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DVD releases: ‘The Kings of Summer’

THE KINGS OF SUMMER

CBS Films

THE KINGS OF SUMMER

THE KINGS OF SUMMER What if Henry Thoreau moved to Walden just to get away from his parents? That’s the conceit behind this stylish, funny teenage coming-of-age story about a 15-year-old kid (Nick Robinson) who builds his own house in the woods of suburbia. With Nick Offerman and Megan Mullally. Extras: director and cast commentary. (Sony, $30.99; Blu-ray, $35.99)

UNFINISHED SONG This might have been another trite tale of codgers acting cute if not for the performances of two great actors. Vanessa Redgrave brings vivacity and depth to the role of a cancer victim who wants to sing in the choir; Terence Stamp is cranky and majestic as her naysaying mate. When things get manipulative and formulaic, those two elevate the sentiment to genuine emotion. Extras: outtakes and deleted scenes. (Starz/Anchor Bay, $24.98)

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LOST AND FOUND: AMERICAN TREASURES FROM THE NEW ZEALAND FILM ARCHIVE Treasures isn’t too strong a word. Among the more than three hours of material on this one disc are lost works from John Ford, Alfred Hitchcock, and a Mabel Normand comedy. Extras: interactive screens, new scores, illustrated catalog. (Image Entertainment, $24.98)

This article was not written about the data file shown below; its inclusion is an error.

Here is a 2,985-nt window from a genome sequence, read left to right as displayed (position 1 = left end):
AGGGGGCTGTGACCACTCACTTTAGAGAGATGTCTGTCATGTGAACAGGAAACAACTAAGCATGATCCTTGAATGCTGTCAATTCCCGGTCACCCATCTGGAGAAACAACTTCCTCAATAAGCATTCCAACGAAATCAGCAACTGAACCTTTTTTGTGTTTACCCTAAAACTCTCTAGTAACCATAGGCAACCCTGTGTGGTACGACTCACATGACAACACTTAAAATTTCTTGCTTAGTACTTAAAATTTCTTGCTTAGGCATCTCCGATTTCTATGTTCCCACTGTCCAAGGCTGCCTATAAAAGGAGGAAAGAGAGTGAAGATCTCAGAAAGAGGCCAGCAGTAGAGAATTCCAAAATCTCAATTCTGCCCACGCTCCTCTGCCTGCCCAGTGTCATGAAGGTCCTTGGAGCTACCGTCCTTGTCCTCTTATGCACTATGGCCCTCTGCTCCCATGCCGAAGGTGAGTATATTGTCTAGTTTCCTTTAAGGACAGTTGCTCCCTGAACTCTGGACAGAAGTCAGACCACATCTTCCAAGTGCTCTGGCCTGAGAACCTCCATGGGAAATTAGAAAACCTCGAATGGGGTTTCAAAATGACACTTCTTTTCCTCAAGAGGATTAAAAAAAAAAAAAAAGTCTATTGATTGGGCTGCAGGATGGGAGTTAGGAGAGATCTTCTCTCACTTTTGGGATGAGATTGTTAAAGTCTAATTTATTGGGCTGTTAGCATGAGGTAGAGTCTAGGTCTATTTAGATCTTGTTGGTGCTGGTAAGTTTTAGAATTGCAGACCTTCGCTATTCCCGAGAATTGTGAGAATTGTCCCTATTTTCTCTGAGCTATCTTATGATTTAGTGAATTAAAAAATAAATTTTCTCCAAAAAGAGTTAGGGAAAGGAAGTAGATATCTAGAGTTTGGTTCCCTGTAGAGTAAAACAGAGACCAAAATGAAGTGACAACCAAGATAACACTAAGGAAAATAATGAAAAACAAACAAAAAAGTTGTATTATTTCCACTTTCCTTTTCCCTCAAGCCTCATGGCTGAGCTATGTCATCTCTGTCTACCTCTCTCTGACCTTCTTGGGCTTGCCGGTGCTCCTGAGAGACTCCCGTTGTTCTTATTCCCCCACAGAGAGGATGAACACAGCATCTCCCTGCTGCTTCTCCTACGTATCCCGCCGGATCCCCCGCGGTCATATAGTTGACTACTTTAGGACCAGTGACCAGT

THE BIG COMBO Forget the stars, Cornel Wilde (as an honest cop) and Richard Conte (as a crime boss). It’s the behind-the-scenes lineup that makes this 1955 noir a classic of the genre: directed by Joseph H. Lewis, written by Philip Yordan, scored by David Raksin, shot by John Alton (who almost single-handedly perfected the look of noir). (Olive, $19.95; Blu-ray, $29.95)

WE STEAL SECRETS: THE STORY OF WIKILEAKS Just in time for the release of the Benedict Cumberbatch-starring “Fifth Estate,” Alex Gibney’s documentary arrives on disc. Julian Assange, silver-haired freedom fighter or creepy cyber-guru? Bradley Manning, courageous whistle-blower or tormented info-traitor? Overlong but fascinating, the film lets you grasp the 2010 Wikileaks scandal in its entirety, even if the questions raised are left for us to resolve. (Universal, $19.98, available now)

PHIL SPECTOR Al Pacino plays the music legend accused of murder in this HBO film, which earned 11 Emmy nominations, with Helen Mirren as his attorney. Written and directed by David Mamet. (HBO, $19.98, available now)

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